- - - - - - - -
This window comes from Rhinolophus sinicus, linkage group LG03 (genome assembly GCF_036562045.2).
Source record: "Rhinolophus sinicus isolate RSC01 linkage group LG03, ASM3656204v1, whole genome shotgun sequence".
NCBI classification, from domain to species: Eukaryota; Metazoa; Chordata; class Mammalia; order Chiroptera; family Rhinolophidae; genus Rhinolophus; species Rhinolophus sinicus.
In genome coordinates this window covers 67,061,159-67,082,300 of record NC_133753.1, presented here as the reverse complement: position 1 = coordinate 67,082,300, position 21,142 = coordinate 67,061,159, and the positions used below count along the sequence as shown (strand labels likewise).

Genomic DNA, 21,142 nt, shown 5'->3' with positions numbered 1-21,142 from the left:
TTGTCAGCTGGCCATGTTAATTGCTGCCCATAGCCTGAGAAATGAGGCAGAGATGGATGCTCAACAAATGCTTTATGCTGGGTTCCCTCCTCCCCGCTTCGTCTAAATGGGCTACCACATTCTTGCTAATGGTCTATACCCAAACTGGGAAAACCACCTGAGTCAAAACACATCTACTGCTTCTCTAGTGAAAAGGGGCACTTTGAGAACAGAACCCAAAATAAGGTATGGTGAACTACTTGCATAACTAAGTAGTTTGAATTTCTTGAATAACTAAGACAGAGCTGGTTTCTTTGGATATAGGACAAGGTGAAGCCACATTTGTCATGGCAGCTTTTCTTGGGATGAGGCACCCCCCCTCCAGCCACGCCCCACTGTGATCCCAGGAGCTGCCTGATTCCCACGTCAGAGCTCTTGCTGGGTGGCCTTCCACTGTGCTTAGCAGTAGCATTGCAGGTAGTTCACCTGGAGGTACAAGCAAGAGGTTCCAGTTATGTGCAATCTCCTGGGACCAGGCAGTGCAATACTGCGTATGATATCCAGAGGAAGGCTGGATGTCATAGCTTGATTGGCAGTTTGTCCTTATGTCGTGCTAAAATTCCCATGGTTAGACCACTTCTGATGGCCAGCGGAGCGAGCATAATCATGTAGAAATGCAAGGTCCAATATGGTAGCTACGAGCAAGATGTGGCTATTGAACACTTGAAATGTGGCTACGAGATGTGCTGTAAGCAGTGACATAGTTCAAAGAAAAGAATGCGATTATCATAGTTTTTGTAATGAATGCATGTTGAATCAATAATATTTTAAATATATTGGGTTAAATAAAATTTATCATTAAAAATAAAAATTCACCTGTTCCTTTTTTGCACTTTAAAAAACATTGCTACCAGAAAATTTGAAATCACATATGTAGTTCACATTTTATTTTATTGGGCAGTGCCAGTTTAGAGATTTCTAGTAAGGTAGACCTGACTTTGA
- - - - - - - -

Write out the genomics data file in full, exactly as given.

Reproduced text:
This window comes from Rhinolophus sinicus, linkage group LG03 (genome assembly GCF_036562045.2).
Source record: "Rhinolophus sinicus isolate RSC01 linkage group LG03, ASM3656204v1, whole genome shotgun sequence".
NCBI classification, from domain to species: Eukaryota; Metazoa; Chordata; class Mammalia; order Chiroptera; family Rhinolophidae; genus Rhinolophus; species Rhinolophus sinicus.
In genome coordinates this window covers 67,061,159-67,082,300 of record NC_133753.1, presented here as the reverse complement: position 1 = coordinate 67,082,300, position 21,142 = coordinate 67,061,159, and the positions used below count along the sequence as shown (strand labels likewise).

Genomic DNA, 21,142 nt, shown 5'->3' with positions numbered 1-21,142 from the left:
TTGTCAGCTGGCCATGTTAATTGCTGCCCATAGCCTGAGAAATGAGGCAGAGATGGATGCTCAACAAATGCTTTATGCTGGGTTCCCTCCTCCCCGCTTCGTCTAAATGGGCTACCACATTCTTGCTAATGGTCTATACCCAAACTGGGAAAACCACCTGAGTCAAAACACATCTACTGCTTCTCTAGTGAAAAGGGGCACTTTGAGAACAGAACCCAAAATAAGGTATGGTGAACTACTTGCATAACTAAGTAGTTTGAATTTCTTGAATAACTAAGACAGAGCTGGTTTCTTTGGATATAGGACAAGGTGAAGCCACATTTGTCATGGCAGCTTTTCTTGGGATGAGGCACCCCCCCTCCAGCCACGCCCCACTGTGATCCCAGGAGCTGCCTGATTCCCACGTCAGAGCTCTTGCTGGGTGGCCTTCCACTGTGCTTAGCAGTAGCATTGCAGGTAGTTCACCTGGAGGTACAAGCAAGAGGTTCCAGTTATGTGCAATCTCCTGGGACCAGGCAGTGCAATACTGCGTATGATATCCAGAGGAAGGCTGGATGTCATAGCTTGATTGGCAGTTTGTCCTTATGTCGTGCTAAAATTCCCATGGTTAGACCACTTCTGATGGCCAGCGGAGCGAGCATAATCATGTAGAAATGCAAGGTCCAATATGGTAGCTACGAGCAAGATGTGGCTATTGAACACTTGAAATGTGGCTACGAGATGTGCTGTAAGCAGTGACATAGTTCAAAGAAAAGAATGCGATTATCATAGTTTTTGTAATGAATGCATGTTGAATCAATAATATTTTAAATATATTGGGTTAAATAAAATTTATCATTAAAAATAAAAATTCACCTGTTCCTTTTTTGCACTTTAAAAAACATTGCTACCAGAAAATTTGAAATCACATATGTAGTTCACATTTTATTTTATTGGGCAGTGCCAGTTTAGAGATTTCTAGTAAGGTAGACCTGACTTTGA